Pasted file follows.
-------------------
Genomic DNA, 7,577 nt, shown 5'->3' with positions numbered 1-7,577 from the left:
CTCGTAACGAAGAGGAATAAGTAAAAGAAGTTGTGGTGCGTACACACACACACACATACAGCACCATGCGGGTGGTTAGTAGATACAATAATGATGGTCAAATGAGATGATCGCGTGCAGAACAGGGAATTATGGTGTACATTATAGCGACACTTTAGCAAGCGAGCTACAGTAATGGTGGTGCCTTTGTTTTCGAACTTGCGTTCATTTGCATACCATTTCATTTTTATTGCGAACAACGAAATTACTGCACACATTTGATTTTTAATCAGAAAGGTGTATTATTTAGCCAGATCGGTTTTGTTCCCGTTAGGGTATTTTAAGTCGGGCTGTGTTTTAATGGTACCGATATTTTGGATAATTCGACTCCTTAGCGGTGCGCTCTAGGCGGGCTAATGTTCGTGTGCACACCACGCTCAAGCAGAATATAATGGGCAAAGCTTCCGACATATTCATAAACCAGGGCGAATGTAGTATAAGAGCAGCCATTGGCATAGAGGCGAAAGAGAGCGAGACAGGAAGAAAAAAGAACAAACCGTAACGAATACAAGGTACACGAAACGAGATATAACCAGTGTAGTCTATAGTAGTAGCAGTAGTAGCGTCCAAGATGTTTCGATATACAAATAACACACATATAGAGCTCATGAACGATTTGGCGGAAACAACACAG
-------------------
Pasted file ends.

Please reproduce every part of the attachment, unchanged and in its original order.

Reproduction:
Genomic DNA, 7,577 nt, shown 5'->3' with positions numbered 1-7,577 from the left:
CTCGTAACGAAGAGGAATAAGTAAAAGAAGTTGTGGTGCGTACACACACACACACATACAGCACCATGCGGGTGGTTAGTAGATACAATAATGATGGTCAAATGAGATGATCGCGTGCAGAACAGGGAATTATGGTGTACATTATAGCGACACTTTAGCAAGCGAGCTACAGTAATGGTGGTGCCTTTGTTTTCGAACTTGCGTTCATTTGCATACCATTTCATTTTTATTGCGAACAACGAAATTACTGCACACATTTGATTTTTAATCAGAAAGGTGTATTATTTAGCCAGATCGGTTTTGTTCCCGTTAGGGTATTTTAAGTCGGGCTGTGTTTTAATGGTACCGATATTTTGGATAATTCGACTCCTTAGCGGTGCGCTCTAGGCGGGCTAATGTTCGTGTGCACACCACGCTCAAGCAGAATATAATGGGCAAAGCTTCCGACATATTCATAAACCAGGGCGAATGTAGTATAAGAGCAGCCATTGGCATAGAGGCGAAAGAGAGCGAGACAGGAAGAAAAAAGAACAAACCGTAACGAATACAAGGTACACGAAACGAGATATAACCAGTGTAGTCTATAGTAGTAGCAGTAGTAGCGTCCAAGATGTTTCGATATACAAATAACACACATATAGAGCTCATGAACGATTTGGCGGAAACAACACAG